There is huge variety of plantation and trees at the island some of which is naturally found on the island before it was converted into botanical island and others have been brought in. There are number of very rare palm trees in the island such as the Royal palm tree, the Sabal Palm tree and the phonic Pam tree. The Aswan botanical island is divided into 27 squares with veridical and horizontal paths cutting each other making it like a chess board.

Entrance fee: LE 20,-

Monastery of St. Simeon

A spiritual experience awaits you on top of a hill opposite the south end of the Elephantine Island in Aswan. Reached by foot on the riverbank, the Coptic Monastery of St Simeon has been preserved from the 6th century, and is one of the largest Copticmonasteries in the world. Its original name was "Anba Hatre Monastery", and due to a water shortage a century after it was built, it was abandoned and left untouched for many years.

Summer opening hours: 7.00am - 5.00pm
Winter opening hours: 8.00am - 4.00pm

Entrance fee: LE 20,-

Temples of Abu Simbel

Abu Simbel lies far to the south of the ancient borders of Egypt, in the land of Nubia. Two magnificent rock-cut temples were built here by the 19th Dynasty pharaoh Ramesses II (ca. 1304-1237 BC). The larger of the two, the Great Temple, was dedicated to the gods Amun, Ptah, Re-Horakhty, and the deified Ramesses II, while the Small Temple was dedicated to the goddess Hathor and Ramesses II’s principal queen, Nefertari.

In the early 1960’s, the global community realized that the construction of the Aswan High Dam and the subsequent creation of Lake Nasser would flood many of the monuments of Lower Nubia, including the temples at Abu Simbel. During a massive international campaign directed by UNESCO, the temples were cut into enormous blocks and re-assembled some 65 m higher (213 ft), and 210 m (689 ft) from the river.

Summer opening hours: 5.00am - 6.00pm
Winter opening hours: 5.00am - 5.00pm

Entrance to the site of the Great Temple and the Small Temple: LE 70,-

A 50% discount on admission is available to students with a valid student ID from an Egyptian University or a valid ISIC card.

Transfers to the Abu Simbel site:
BY AIR: EgyptAir flies between Aswan and Abu Simbel. The flight takes about an hour.

BY BOAT: Some cruise lines offer stops at Abu Simbel.

BY BUS OR TAXI: Abu Simbel can be reached by car or bus from Aswan. Arrange with the front desk of your hotel to be picked up between 3.00am and 3.30am by bus or taxi. All vehicles leave at 4.00am in a convoy. The trip takes about three hours each way. For public transportation, Upper Egypt Bus Co. and El Gouna both run regular buses up to Abu Simbel from the main bus station in Aswan. The return buses leave from the Wadi El Nile Restaurant in Abu Simbel.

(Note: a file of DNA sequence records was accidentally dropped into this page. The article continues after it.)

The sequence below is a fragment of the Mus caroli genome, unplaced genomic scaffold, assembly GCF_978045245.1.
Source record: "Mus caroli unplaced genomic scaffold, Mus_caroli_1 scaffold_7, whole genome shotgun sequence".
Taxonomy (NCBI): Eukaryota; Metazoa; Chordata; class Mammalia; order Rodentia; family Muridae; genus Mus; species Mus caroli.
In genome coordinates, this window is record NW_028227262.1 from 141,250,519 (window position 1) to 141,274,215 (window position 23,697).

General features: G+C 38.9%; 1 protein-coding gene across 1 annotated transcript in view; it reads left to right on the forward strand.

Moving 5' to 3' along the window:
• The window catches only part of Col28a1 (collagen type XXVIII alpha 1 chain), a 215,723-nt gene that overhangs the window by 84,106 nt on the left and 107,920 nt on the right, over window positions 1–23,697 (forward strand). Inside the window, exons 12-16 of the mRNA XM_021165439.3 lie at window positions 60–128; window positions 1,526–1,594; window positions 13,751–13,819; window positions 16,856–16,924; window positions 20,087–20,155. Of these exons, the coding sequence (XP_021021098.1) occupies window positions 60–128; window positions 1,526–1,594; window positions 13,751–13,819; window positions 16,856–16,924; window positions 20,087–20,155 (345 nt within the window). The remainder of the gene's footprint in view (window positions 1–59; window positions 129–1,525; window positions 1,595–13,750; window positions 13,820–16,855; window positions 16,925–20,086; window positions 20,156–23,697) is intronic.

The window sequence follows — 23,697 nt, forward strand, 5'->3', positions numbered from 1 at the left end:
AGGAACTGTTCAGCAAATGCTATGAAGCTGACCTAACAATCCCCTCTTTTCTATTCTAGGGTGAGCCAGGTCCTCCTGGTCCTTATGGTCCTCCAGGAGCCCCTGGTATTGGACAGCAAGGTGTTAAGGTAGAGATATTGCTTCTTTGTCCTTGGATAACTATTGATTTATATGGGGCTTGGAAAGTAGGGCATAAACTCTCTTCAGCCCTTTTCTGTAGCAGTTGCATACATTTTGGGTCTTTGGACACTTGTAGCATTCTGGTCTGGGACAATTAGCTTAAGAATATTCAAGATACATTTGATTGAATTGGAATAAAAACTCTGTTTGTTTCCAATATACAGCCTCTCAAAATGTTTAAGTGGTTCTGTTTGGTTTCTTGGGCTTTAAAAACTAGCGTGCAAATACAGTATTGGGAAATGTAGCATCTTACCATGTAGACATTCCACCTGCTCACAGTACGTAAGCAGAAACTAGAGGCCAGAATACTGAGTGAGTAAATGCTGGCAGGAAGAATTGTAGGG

The site is wheelchair accessible.

Temples of Kom Ombo

The site of Kom Ombo hosts the Ptolemaic Temple of Herwer (Haroeris) and Sobek, as well as a smaller, Roman-Period temple to Hathor, and a Nilometer. The Temple of Haroeris and Sobek is noted for its symmetrical construction: two entrances, two sanctuaries, and a line of symmetry that divides the temple into the domains of Haroeris and Sobek. The worship of Sobek, the crocodile god, is an example of the manner in which the Egptians turned dangerous creatures into protectors. Sacred crocodiles were kept at the temple here, and mummified and buried after death. Along the inside of the outer wall are images thought to be connected with Egyptian medicine, including what appear to be birthing chairs and a series of surgical instruments.

Opening hours: 9.00am - 5.00pm

Entrance to the site: LE 25,-

50% reduction for bearers of International Student ID Card

Temple of Edfu

The site of Edfu contains the most complete and best-preserved temple in Egypt, the Ptolemaic Temple of Horus. This was constructed between 237 BC and 57 BC on top of the remains of earlier temples.
The reliefs that cover the walls, columns, and doorways of the temple constitute an extremely important source of information about ancient Egyptian religious and political thought. Among the most interesting of these reliefs tell the story of Horus exacting his revenge on Seth for the murder of his father, Osiris, an event that was re-enacted annually in the temple. Other reliefs recount the stages of the temple’s construction, and provide dates for the completion of different building elements.

Opening hours: 9.00am - 5.00pm

Entrance to the site: LE 40,-

50% reduction for bearers of International Student ID Card

A popular choice to get to the temple is the horse-drawn carriage, or the caleche. Be sure to take the same numbered carriage on the return.

The site is difficult to access by wheelchair because of the stone floors

Elephantine Island